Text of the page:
The selections are mostly short--averaging around 10-12 pages. Each is introduced with lively, often witty, comments by Gordon, whose popular Doctor in the House series was adapted for stage and screen in England, and whose associations with the medical world include an editorial position on the British Medical Journal as well as a wife and two children who are physicians. Many of the selections focus on the figure of the physician viewed variously from the viewpoints of patients, other physicians, and him or herself.
Selections from novels by three Victorian women doctors as well as selections from several physicians’ diaries provide unusual additions to a useful collection of excerpts from well-known literature including works by Scott, John Keats, Jane Austen,George (Marian Evans) Eliot, George Bernard Shaw, Hardy, Aldous Huxley, Sir Arthur Conan Doyle, Sinclair Lewis, F. (Francis) Scott Fitzgerald, Waugh, Orwell, and more recent and popular fiction, up through Erich Segal.
Brilliant, liberated Iris Murdoch (Kate Winslet/Judi Dench) captures the utter devotion of awkward John Bayley (Hugh Bonneville/Jim Broadbent), whom she inexplicably chooses to be her life partner. The film transfers often between their earliest adventures as students, when Murdoch reveled in shocking the more conventional young man--to stages in the inexorable deterioration of her mind and Bayley’s attempts to keep her going as a writer and a human being.
Memorable scenes include Bayley’s continued admiration of the mature woman’s brilliance, his midnight rage against their lot, and underwater swimming that contrasts nubile daring youth with clumsy, terrified age. In the final minutes, Iris is left in a light-filled institution with kind attendants; her death is hidden. The viewer realizes that this is his tale, not hers.
This anthology frames a rich selection of fiction and nonfiction with astute and helpful introductions to issues in nineteenth-century medicine and the larger culture in which it participated. The fiction is comprised of Mikhail Bulgakov’s The Steel Windpipe in its entirety; Sir Arthur Conan Doyle’s story, "The Doctors of Hoyland" from Round the Red Lamp; and selections from George Eliot’s Middlemarch, Gustave Flaubert’s Madame Bovary, Sarah Orne Jewett’s A Country Doctor, Sinclair Lewis’s Arrowsmith, Thomas Mann’s Buddenbrooks, W. Somserset Maugham’s Of Human Bondage, George Moore’s Esther Waters, Robert Louis Stevenson’s Strange Case of Dr. Jekyll and Mr. Hyde, Eugène Sue’s Les Mystères de Paris, and Anthony Trollope’s Doctor Thorne [the full-length versions of many of the above have been annotated in this database]. The nonfiction consists of two versions of the Hippocratic Oath, two American Medical Association statements of ethics, and selections from Daniel W. Cathell’s The Physician Himself (1905).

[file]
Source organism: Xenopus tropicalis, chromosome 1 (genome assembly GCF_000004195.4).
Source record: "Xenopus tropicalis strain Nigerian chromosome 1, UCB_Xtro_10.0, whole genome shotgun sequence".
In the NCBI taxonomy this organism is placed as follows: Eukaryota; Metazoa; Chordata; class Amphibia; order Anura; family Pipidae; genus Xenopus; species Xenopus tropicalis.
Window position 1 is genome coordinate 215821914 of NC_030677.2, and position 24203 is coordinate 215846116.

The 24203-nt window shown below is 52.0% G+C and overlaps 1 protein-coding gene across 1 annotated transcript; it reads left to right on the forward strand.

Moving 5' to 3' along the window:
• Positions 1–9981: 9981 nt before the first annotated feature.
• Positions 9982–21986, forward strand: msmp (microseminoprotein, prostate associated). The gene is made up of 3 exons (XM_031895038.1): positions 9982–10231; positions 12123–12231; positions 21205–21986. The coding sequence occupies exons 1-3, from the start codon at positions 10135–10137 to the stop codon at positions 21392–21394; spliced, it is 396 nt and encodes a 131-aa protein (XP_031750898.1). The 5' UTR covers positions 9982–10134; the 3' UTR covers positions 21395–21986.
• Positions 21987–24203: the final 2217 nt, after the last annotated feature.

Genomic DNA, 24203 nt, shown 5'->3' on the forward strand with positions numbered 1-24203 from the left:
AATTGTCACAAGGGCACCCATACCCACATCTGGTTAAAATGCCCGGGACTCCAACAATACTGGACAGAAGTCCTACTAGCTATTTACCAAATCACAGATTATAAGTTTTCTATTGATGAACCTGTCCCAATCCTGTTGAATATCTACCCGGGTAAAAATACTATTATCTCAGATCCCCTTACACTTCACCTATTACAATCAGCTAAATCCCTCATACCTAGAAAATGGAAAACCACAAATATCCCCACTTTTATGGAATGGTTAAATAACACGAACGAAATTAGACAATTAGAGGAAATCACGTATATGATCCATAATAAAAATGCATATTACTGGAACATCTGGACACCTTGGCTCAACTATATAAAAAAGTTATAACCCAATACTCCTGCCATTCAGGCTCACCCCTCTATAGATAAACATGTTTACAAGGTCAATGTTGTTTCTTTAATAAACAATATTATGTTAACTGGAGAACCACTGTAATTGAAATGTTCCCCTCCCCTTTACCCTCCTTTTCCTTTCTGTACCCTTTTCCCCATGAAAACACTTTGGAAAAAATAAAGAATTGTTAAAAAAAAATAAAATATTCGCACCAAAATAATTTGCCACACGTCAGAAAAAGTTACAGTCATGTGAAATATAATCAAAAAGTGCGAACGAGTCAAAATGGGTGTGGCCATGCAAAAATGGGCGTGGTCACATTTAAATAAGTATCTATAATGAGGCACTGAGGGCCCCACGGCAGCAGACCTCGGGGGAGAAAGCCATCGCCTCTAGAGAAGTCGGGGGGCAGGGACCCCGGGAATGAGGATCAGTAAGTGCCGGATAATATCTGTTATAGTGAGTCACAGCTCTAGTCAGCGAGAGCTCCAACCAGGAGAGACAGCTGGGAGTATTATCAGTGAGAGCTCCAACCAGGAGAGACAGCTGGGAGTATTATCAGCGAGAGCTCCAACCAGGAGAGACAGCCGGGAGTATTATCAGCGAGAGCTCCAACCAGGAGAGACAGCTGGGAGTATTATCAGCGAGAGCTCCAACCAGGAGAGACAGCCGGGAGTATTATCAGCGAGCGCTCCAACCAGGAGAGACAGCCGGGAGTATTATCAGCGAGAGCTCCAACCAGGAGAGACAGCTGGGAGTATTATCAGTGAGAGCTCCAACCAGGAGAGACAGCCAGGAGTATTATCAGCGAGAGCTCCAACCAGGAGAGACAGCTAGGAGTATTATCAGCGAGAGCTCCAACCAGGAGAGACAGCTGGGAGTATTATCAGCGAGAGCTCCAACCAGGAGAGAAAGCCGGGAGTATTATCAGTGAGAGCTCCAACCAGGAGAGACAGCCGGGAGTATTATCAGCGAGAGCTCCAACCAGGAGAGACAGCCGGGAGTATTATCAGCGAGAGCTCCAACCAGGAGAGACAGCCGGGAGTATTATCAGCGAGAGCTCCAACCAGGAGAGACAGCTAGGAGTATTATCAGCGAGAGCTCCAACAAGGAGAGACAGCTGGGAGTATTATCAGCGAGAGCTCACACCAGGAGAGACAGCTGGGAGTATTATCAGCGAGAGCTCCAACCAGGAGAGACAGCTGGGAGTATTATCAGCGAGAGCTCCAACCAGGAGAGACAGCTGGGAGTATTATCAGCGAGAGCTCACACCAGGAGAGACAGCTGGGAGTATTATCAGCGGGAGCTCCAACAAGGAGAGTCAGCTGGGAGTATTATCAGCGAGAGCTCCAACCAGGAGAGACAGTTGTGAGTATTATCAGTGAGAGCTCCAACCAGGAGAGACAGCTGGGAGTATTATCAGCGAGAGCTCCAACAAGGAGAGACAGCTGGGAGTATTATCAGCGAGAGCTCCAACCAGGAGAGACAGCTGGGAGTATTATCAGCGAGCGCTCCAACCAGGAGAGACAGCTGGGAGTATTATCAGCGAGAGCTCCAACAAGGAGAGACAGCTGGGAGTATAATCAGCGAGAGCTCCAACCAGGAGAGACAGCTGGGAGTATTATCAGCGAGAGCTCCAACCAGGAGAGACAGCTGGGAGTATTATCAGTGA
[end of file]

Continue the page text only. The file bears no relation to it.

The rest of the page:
The contents include dramatized versions of the following classic stories, many of them in this annotated in this database: William Carlos Williams’s A Face of Stone, The Girl with a Pimply Face, The Use of Force, (annotatd by Felice Aull and by Pamela Moore and Jack Coulehan), Old Doc Rivers, Richard Selzer’s Fetishes, Imelda, and Whither Thou Goest, Susan Onthank Mates’s Ambulance, and Laundry, Pearl S. Buck’s The Enemy, Arthur Conan Doyle’s Round the Red Lamp, Katherine Anne Porter’s "He”; Mary E. Wilkins Freeman’s "A Mistaken Charity”; Margaret Lamb’s "Management”.
All but the last three stories enjoy separate entries in this database. Porter’s story is of a family who copes with a handicapped son. Freeman’s describes how local do-gooders move elderly sisters from their dilapidated home. Lamb writes of an aging African American woman living on social security in dangerous surroundings.